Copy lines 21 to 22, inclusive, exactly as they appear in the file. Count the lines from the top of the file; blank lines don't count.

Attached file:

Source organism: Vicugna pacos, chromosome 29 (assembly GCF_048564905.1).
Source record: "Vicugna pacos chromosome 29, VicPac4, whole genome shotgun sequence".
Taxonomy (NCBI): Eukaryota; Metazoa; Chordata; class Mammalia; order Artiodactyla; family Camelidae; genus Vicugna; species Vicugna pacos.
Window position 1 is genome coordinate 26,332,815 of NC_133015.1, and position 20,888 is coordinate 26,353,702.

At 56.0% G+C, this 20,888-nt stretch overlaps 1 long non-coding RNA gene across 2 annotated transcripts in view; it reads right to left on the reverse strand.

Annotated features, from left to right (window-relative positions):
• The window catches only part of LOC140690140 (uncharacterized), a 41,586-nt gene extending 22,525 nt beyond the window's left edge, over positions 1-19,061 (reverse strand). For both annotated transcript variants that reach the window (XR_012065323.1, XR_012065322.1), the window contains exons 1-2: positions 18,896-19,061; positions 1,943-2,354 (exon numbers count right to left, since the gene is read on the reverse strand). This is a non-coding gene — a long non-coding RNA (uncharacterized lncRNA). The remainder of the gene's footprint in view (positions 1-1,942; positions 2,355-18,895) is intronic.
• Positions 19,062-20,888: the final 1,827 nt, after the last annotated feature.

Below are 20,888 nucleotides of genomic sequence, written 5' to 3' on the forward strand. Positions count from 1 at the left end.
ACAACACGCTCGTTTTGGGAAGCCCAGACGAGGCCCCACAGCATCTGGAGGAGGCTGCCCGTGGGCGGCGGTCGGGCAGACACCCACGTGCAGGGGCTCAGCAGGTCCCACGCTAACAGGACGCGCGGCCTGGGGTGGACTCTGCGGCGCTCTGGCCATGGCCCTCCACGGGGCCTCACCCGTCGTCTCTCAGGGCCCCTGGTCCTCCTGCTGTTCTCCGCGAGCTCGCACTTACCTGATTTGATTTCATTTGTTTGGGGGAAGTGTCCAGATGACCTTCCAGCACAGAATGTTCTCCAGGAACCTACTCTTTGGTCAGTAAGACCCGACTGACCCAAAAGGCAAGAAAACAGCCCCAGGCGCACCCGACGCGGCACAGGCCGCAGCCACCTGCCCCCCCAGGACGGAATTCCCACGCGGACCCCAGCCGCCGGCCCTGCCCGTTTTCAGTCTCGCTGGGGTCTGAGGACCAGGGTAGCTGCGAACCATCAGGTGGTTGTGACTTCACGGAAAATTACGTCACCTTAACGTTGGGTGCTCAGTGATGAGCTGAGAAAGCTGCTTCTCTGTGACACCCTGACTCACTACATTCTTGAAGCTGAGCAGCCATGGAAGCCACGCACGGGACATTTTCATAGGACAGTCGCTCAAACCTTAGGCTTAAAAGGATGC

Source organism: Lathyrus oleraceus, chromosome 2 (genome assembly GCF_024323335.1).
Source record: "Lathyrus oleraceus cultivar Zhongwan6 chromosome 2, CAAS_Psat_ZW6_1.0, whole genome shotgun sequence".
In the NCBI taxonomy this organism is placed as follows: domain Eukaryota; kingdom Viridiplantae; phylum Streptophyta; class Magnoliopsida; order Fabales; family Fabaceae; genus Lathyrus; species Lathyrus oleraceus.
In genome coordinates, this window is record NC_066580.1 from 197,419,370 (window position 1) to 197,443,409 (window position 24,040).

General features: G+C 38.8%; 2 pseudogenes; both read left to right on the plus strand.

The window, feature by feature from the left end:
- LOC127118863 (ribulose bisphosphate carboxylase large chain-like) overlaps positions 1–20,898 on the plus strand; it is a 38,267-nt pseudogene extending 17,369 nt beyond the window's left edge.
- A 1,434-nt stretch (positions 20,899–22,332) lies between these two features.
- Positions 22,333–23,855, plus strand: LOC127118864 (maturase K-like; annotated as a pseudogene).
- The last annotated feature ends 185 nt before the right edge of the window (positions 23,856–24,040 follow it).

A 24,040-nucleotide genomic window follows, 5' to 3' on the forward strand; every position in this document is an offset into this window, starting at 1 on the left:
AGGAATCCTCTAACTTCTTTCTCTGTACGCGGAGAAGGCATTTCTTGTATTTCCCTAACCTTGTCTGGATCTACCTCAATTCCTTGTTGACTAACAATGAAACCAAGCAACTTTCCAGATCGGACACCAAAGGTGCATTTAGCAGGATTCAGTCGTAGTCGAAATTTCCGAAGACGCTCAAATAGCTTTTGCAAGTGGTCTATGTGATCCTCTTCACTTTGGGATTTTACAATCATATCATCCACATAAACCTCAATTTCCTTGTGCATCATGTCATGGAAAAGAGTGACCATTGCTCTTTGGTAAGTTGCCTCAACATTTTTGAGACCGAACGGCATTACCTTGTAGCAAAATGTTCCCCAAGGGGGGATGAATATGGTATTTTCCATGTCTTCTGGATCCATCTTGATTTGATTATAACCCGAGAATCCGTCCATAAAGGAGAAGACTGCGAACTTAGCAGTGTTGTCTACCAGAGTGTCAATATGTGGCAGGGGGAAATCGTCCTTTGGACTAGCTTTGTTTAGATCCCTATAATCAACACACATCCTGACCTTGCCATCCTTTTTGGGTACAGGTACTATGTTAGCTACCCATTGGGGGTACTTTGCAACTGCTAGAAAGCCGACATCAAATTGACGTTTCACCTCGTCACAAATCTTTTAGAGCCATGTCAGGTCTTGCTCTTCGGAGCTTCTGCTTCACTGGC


A 24,040-nucleotide genomic window follows, 5' to 3' on the forward strand; every position in this document is an offset into this window, starting at 1 on the left:
AGGAATCCTCTAACTTCTTTCTCTGTACGCGGAGAAGGCATTTCTTGTATTTCCCTAACCTTGTCTGGATCTACCTCAATTCCTTGTTGACTAACAATGAAACCAAGCAACTTTCCAGATCGGACACCAAAGGTGCATTTAGCAGGATTCAGTCGTAGTCGAAATTTCCGAAGACGCTCAAATAGCTTTTGCAAGTGGTCTATGTGATCCTCTTCACTTTGGGATTTTACAATCATATCATCCACATAAACCTCAATTTCCTTGTGCATCATGTCATGGAAAAGAGTGACCATTGCTCTTTGGTAAGTTGCCTCAACATTTTTGAGACCGAACGGCATTACCTTGTAGCAAAATGTTCCCCAAGGGGGGATGAATATGGTATTTTCCATGTCTTCTGGATCCATCTTGATTTGATTATAACCCGAGAATCCGTCCATAAAGGAGAAGACTGCGAACTTAGCAGTGTTGTCTACCAGAGTGTCAATATGTGGCAGGGGGAAATCGTCCTTTGGACTAGCTTTGTTTAGATCCCTATAATCAACACACATCCTGACCTTGCCATCCTTTTTGGGTACAGGTACTATGTTAGCTACCCATTGGGGGTACTTTGCAACTGCTAGAAAGCCGACATCAAATTGACGTTTCACCTCGTCACAAATCTTTTAGAGCCATGTCAGGTCTTGCTCTTCGGAGCTTCTGCTTCACTGGC